January 20, 2022

Getting Married in the Middle of a Pandemic? Innovative Ways to Make Your 2022 Wedding Spectacular and Safe


Outdoor, micro-wedding, vows, safe and sensational wedding celebration Planning a wedding in the midst of a pandemic presents unique challenges but also incredible opportunities. If you hear wedding bells in the near future, here are some hints for how to create a safe and sensational celebration.

Think big by thinking small

outdoor, micro-wedding, white lights, create a safe wedding celebration.You may have to get innovative. Hot tip: Micro-weddings are the new posh. By trimming the guest list you can reduce crowding while relaxing your budget at the same time. Brides are starting to realize what mind-blowing experiences they can create for 20 guests instead of 200. In the last year we’ve seen small weddings in the middle of the Salt Flats and light tunnels created in the middle of a forest. We've served 10 course meals and even catered a dinner under a waterfall. With a smaller number of intimate friends and family, you’re free to open your imagination and entertain your most elusive dreams.  

Weigh and minimize risks in advance

Kimble Terrace, bubble, event, Culinary Drafts You owe it to your guests to identify risk factors and take reasonable precautions to minimize them.  If asking Grandma to fly in from out of state poses too much risk, consider setting up a Zoom or Google hangout for guests who can’t attend in person. For those who do come, think about ways to encourage social distancing and reduce traffic congestion. A lot of couples are finding incredible outdoor venues.  But if you need to be inside, implement a crowd-control design that prevents “clumping.” Consider providing private dining areas for your guests such as bubble tents, igloos, or simple separate table-spaces. Traditional self-service buffets can be replaced by safer options like boxed meals or a dessert drive-thru. Recently, a charcuterie served in pre-portioned bamboo cones was a huge hit.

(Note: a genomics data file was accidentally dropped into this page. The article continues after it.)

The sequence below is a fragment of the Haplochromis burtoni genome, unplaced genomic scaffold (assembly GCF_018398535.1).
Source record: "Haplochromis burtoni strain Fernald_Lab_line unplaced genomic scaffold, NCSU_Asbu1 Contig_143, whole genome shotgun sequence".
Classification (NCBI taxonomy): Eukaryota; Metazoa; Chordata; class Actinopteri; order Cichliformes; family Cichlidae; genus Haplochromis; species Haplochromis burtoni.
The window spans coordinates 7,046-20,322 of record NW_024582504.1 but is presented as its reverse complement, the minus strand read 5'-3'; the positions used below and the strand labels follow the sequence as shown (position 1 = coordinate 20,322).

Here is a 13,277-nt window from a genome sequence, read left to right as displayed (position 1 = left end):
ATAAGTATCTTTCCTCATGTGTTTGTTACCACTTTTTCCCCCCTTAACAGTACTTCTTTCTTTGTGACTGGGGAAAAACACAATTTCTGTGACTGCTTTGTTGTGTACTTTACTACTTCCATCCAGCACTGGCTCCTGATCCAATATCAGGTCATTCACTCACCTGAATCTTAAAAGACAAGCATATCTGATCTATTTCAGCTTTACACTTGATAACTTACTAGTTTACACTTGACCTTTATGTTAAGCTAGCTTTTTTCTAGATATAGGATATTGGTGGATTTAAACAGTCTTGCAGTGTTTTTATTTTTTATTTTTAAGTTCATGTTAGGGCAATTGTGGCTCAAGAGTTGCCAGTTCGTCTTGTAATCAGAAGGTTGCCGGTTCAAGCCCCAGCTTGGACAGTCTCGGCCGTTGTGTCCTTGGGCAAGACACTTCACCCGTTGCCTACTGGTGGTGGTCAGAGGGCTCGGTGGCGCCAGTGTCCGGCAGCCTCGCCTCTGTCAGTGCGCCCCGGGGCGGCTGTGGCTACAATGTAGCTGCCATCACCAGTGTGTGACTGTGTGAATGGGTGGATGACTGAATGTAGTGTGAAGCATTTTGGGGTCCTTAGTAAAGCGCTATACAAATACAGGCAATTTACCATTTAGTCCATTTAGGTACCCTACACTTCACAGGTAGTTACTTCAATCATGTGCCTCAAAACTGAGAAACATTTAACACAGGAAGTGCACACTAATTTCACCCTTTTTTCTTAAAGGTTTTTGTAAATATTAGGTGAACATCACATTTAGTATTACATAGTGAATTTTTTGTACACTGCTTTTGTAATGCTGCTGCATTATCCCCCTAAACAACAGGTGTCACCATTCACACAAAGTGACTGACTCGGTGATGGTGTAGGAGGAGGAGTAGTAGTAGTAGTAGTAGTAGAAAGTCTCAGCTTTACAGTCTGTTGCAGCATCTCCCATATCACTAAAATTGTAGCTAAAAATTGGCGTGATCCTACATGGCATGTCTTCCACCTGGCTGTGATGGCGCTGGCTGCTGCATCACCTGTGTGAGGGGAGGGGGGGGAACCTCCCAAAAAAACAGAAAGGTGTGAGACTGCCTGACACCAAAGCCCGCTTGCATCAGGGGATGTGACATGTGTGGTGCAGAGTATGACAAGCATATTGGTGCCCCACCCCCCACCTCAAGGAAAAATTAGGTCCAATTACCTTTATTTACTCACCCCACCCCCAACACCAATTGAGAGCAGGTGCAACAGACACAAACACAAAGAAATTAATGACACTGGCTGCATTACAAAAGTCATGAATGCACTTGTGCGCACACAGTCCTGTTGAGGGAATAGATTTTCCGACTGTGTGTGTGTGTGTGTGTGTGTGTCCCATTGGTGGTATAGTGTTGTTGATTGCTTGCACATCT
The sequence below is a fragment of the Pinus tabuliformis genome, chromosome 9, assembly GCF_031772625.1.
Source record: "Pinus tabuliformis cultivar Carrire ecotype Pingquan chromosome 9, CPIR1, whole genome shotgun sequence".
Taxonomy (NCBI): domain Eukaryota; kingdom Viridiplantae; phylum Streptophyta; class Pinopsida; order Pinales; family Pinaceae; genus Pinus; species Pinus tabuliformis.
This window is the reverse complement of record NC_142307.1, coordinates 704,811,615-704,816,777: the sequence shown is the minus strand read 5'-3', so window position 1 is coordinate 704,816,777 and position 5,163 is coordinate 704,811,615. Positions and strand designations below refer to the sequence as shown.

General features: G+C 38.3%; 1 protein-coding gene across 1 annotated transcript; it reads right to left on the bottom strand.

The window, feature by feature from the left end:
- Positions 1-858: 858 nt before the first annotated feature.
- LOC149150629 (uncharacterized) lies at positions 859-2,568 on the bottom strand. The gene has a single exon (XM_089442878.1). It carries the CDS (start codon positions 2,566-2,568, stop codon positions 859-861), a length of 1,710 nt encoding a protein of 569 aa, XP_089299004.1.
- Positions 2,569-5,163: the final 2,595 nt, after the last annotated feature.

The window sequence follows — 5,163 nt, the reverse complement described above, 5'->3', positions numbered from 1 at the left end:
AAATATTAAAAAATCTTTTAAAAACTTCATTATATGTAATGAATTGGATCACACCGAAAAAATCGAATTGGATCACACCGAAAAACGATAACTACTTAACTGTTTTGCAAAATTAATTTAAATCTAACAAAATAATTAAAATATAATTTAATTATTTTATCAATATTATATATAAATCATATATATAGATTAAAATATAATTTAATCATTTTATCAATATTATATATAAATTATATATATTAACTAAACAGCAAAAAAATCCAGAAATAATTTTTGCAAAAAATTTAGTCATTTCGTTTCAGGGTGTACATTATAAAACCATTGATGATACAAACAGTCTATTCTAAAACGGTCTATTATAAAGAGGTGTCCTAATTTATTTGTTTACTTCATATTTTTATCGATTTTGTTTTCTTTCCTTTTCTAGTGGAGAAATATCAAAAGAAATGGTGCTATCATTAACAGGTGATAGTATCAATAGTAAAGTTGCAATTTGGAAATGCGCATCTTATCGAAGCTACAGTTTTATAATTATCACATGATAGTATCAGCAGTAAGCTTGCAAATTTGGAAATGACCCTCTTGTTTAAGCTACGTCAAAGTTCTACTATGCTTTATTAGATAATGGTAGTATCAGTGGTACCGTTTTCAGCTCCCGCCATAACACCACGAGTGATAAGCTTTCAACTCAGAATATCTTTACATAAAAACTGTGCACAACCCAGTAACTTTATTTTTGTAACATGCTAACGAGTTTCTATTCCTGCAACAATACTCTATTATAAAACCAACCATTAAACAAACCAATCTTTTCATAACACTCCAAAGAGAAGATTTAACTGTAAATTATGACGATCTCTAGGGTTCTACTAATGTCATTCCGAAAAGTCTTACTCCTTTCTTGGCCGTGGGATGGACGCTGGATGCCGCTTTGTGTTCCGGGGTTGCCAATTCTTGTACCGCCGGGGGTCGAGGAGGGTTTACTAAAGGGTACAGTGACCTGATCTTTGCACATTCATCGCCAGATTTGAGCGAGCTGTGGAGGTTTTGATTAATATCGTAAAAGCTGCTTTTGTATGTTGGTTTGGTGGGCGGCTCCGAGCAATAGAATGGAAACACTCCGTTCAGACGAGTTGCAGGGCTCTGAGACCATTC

Communicate expectations

pandemic, micro wedding, lesbian indian couple, lgbt, henna, brides Whatever safety plan you choose for your celebration, as the host it’s up to you to communicate your expectations to your guests. A classy insert with your invitation can let people know in advance whether they’ll need to do a temperature check on arrival, show proof of vaccination or a negative COVID test, wear a mask, or whatever precautions you decide are appropriate. Don’t worry about pleasing everyone: you can’t. Everyone’s situation is different. If you communicate clearly and let people know what to expect, they’ll be able to make their own choices about how to celebrate your day with you.  


pandemic, public health, signage, wedding, customized, masks Invitations, favors, and place cards are all pretty standard for a wedding. But the pandemic blew open a door for creating new items to customize! Masks, sanitizer, soap, towels, water, or even social distancing/selfie sticks can be practical and personal. Our favorite customized gifts are fun “in sickness and health packages” which sometimes include a hangover kit.             

Get help

Caterer, event planner, River Bottoms Ranch, mask, Covid The best way to enjoy your big day while staying safe is to hire a social coordinator. Your event planner or day-of coordinator may be perfect for the job. Along with a trained catering team, your social coordinator will direct traffic, answer questions, and make sure that everyone has a safe and spectacular experience. Meanwhile, you'll be free to relax and enjoy the day you've planned and waited for so long.

December 22, 2021

December Recipe of the Month: Chocolate Reindeer Donuts


chocolate donuts, doughnuts, cake donuts, baked donuts, christmas, holiday, reindeer, cranberry, pretzel, pinecone, winter, cinnamonThese chocolate reindeer donuts are as delicious as they are adorable. Be sure to save one for yourself before they fly away "like the down of a thistle!"



  • 1 cup of all-purpose flour
  • 1/2 cup of unsweetened cocoa powder
  • 1/2 teaspoon baking soda
  • 1/2 teaspoon baking powder
  • pinch of salt
  • 3/4 cup sour cream
  • 4 tablespoons melted butter
  •  1/3 cup brown sugar